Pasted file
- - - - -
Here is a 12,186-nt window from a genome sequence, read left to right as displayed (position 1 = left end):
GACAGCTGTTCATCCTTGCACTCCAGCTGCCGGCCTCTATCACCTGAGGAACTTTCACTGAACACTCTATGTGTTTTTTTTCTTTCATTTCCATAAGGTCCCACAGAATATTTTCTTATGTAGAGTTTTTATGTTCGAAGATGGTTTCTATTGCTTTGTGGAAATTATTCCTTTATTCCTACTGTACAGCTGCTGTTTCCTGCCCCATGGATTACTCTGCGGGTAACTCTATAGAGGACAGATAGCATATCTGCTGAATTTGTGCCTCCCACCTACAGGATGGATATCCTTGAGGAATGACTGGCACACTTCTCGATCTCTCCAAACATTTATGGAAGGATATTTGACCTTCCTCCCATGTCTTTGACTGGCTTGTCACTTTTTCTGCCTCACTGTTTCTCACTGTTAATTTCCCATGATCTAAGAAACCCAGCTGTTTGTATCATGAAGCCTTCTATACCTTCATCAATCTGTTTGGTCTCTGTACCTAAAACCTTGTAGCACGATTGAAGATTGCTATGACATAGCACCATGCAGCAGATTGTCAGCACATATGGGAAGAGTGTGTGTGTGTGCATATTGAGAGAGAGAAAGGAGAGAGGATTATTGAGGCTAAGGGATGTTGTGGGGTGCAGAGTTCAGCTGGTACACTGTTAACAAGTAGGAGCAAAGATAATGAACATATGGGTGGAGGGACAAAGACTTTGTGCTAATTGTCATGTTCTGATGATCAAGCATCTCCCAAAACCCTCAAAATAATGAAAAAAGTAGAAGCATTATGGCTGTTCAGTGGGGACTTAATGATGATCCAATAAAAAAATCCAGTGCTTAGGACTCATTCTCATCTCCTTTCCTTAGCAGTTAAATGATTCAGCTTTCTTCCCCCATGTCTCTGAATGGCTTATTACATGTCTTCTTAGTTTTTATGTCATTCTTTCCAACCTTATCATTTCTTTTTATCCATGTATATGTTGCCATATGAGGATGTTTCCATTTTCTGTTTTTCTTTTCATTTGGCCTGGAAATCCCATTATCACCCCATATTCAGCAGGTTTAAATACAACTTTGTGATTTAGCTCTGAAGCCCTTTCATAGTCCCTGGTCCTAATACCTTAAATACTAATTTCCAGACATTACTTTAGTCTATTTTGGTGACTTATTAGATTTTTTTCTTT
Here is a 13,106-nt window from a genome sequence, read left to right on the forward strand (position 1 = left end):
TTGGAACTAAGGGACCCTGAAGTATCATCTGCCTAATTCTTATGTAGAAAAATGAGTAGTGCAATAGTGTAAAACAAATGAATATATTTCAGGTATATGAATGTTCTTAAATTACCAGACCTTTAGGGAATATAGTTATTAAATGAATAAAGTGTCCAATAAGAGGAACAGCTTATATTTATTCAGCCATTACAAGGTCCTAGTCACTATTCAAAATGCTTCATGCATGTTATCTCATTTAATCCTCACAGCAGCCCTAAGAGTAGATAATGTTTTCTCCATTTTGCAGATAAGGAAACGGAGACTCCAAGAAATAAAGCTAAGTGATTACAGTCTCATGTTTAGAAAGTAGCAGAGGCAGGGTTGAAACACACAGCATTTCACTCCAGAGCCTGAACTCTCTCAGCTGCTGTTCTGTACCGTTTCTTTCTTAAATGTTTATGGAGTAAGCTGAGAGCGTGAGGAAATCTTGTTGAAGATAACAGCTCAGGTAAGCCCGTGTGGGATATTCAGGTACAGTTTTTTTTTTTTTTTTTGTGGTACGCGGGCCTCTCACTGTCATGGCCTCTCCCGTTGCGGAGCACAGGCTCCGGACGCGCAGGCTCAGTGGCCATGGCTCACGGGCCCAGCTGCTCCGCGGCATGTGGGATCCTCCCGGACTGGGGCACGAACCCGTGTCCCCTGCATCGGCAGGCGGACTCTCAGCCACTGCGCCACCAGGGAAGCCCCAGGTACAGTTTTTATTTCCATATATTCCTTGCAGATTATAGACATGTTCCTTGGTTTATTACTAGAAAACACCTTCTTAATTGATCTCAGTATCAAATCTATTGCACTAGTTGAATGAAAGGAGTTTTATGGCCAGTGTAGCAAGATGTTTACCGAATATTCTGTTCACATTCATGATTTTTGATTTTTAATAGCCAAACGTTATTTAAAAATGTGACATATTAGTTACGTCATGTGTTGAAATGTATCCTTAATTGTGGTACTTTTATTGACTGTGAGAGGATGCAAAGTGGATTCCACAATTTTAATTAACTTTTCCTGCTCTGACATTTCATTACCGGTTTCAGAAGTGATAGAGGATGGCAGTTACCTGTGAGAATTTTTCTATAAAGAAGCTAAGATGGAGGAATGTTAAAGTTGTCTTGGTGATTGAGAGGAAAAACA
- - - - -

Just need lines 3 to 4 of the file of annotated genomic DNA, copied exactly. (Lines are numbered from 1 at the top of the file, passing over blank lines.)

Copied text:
Here is a 13,106-nt window from a genome sequence, read left to right on the forward strand (position 1 = left end):
TTGGAACTAAGGGACCCTGAAGTATCATCTGCCTAATTCTTATGTAGAAAAATGAGTAGTGCAATAGTGTAAAACAAATGAATATATTTCAGGTATATGAATGTTCTTAAATTACCAGACCTTTAGGGAATATAGTTATTAAATGAATAAAGTGTCCAATAAGAGGAACAGCTTATATTTATTCAGCCATTACAAGGTCCTAGTCACTATTCAAAATGCTTCATGCATGTTATCTCATTTAATCCTCACAGCAGCCCTAAGAGTAGATAATGTTTTCTCCATTTTGCAGATAAGGAAACGGAGACTCCAAGAAATAAAGCTAAGTGATTACAGTCTCATGTTTAGAAAGTAGCAGAGGCAGGGTTGAAACACACAGCATTTCACTCCAGAGCCTGAACTCTCTCAGCTGCTGTTCTGTACCGTTTCTTTCTTAAATGTTTATGGAGTAAGCTGAGAGCGTGAGGAAATCTTGTTGAAGATAACAGCTCAGGTAAGCCCGTGTGGGATATTCAGGTACAGTTTTTTTTTTTTTTTTTGTGGTACGCGGGCCTCTCACTGTCATGGCCTCTCCCGTTGCGGAGCACAGGCTCCGGACGCGCAGGCTCAGTGGCCATGGCTCACGGGCCCAGCTGCTCCGCGGCATGTGGGATCCTCCCGGACTGGGGCACGAACCCGTGTCCCCTGCATCGGCAGGCGGACTCTCAGCCACTGCGCCACCAGGGAAGCCCCAGGTACAGTTTTTATTTCCATATATTCCTTGCAGATTATAGACATGTTCCTTGGTTTATTACTAGAAAACACCTTCTTAATTGATCTCAGTATCAAATCTATTGCACTAGTTGAATGAAAGGAGTTTTATGGCCAGTGTAGCAAGATGTTTACCGAATATTCTGTTCACATTCATGATTTTTGATTTTTAATAGCCAAACGTTATTTAAAAATGTGACATATTAGTTACGTCATGTGTTGAAATGTATCCTTAATTGTGGTACTTTTATTGACTGTGAGAGGATGCAAAGTGGATTCCACAATTTTAATTAACTTTTCCTGCTCTGACATTTCATTACCGGTTTCAGAAGTGATAGAGGATGGCAGTTACCTGTGAGAATTTTTCTATAAAGAAGCTAAGATGGAGGAATGTTAAAGTTGTCTTGGTGATTGAGAGGAAAAACA